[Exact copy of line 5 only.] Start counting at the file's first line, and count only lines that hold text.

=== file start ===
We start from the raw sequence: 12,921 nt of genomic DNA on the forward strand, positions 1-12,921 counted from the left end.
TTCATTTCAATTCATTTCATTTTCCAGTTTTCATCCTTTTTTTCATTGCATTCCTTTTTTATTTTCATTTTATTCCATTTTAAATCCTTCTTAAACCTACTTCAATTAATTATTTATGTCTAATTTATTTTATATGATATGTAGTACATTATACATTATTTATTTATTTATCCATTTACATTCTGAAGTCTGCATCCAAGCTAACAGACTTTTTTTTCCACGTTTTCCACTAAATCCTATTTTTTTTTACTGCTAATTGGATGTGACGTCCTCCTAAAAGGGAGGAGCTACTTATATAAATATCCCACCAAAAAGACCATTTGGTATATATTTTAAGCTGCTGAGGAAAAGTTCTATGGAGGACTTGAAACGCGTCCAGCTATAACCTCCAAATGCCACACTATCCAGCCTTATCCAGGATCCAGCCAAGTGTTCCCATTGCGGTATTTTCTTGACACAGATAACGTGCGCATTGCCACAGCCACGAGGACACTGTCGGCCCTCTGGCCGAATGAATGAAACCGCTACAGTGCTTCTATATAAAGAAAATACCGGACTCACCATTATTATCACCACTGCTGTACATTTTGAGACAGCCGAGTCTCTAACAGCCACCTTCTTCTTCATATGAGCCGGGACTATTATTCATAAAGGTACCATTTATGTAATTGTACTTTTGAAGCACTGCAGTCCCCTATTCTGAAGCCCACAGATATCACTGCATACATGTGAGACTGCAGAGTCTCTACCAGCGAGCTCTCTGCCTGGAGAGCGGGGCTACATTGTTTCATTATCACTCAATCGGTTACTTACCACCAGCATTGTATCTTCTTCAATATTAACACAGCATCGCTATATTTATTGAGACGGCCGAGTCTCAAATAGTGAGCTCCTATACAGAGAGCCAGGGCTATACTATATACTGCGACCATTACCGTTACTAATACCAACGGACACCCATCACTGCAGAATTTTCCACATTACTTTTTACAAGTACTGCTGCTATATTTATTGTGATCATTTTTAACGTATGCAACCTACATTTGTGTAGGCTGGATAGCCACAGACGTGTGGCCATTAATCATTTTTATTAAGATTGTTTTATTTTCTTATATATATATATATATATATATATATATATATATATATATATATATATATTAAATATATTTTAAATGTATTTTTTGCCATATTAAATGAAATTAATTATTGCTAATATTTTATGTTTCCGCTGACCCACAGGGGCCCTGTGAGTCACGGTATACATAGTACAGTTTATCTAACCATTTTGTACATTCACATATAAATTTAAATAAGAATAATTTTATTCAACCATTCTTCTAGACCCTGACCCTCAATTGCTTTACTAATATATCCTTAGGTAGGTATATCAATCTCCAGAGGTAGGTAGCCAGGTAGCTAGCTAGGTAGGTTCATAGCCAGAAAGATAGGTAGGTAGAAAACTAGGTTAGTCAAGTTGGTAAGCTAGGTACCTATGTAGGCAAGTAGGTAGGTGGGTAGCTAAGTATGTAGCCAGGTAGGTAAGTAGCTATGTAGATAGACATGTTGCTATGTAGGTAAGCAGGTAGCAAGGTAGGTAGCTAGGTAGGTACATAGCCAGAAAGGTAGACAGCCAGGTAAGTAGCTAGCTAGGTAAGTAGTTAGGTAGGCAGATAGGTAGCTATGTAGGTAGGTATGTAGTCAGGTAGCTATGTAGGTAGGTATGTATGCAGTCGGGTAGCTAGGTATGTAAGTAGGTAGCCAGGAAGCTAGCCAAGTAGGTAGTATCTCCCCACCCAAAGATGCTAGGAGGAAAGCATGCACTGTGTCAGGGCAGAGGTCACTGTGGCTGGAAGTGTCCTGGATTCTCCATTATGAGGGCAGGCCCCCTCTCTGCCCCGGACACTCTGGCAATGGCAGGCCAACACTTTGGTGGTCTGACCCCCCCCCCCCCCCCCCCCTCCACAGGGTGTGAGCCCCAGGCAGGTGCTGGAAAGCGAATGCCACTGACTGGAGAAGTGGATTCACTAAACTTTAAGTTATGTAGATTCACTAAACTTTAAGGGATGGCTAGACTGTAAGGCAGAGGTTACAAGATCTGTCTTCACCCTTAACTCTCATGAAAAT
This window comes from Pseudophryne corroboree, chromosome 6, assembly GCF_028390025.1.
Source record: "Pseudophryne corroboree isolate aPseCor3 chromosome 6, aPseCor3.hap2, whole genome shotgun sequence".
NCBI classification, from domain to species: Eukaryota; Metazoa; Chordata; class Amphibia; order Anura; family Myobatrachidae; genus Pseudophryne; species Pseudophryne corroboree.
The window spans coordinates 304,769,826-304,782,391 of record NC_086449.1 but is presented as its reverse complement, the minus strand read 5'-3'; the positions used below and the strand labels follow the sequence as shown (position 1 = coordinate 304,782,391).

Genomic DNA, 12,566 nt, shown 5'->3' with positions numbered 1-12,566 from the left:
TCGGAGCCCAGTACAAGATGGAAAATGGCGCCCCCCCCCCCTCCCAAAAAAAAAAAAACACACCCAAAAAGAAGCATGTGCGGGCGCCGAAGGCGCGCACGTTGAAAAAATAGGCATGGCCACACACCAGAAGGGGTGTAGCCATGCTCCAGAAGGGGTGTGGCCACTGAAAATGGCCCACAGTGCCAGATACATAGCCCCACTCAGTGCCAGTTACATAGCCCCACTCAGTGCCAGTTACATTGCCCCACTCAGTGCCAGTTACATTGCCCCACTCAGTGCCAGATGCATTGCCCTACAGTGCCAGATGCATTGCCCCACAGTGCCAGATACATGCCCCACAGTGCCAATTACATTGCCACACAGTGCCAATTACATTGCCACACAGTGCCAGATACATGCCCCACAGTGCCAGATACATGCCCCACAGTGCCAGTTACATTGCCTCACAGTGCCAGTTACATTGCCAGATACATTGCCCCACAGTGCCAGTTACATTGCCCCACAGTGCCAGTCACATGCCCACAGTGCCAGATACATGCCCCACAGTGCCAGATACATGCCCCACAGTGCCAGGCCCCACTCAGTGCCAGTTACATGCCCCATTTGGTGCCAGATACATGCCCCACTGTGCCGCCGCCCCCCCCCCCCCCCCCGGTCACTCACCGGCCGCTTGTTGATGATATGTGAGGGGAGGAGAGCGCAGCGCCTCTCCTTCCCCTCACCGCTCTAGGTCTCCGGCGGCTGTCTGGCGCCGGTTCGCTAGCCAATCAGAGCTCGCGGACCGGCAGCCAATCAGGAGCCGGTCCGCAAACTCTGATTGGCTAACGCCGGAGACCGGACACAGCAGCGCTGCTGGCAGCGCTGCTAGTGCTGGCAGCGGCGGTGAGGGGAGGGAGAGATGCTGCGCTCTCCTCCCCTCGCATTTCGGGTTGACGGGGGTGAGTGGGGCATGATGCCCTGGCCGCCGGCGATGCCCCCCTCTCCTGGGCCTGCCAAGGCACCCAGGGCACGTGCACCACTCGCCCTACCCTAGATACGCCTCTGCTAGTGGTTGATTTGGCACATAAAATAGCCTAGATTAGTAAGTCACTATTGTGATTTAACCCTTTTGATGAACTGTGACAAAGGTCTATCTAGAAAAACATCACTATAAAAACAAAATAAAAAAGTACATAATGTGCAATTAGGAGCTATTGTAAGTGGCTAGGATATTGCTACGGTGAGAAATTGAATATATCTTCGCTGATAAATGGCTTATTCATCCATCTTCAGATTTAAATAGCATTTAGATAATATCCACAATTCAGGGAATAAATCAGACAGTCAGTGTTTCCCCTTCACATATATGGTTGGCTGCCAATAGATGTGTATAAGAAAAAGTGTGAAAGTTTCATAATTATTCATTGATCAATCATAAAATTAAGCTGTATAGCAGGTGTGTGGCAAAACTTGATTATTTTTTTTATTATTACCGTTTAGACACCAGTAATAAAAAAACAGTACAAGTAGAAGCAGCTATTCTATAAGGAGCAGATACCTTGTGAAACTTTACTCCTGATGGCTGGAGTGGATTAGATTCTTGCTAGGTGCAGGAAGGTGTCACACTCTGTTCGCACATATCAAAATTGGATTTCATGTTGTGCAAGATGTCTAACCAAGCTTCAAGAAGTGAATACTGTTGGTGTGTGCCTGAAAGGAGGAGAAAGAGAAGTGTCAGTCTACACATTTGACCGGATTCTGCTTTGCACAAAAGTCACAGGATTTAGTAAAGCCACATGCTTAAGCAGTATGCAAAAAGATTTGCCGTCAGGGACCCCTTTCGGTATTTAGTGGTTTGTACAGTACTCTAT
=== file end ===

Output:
NCBI classification, from domain to species: Eukaryota; Metazoa; Chordata; class Amphibia; order Anura; family Myobatrachidae; genus Pseudophryne; species Pseudophryne corroboree.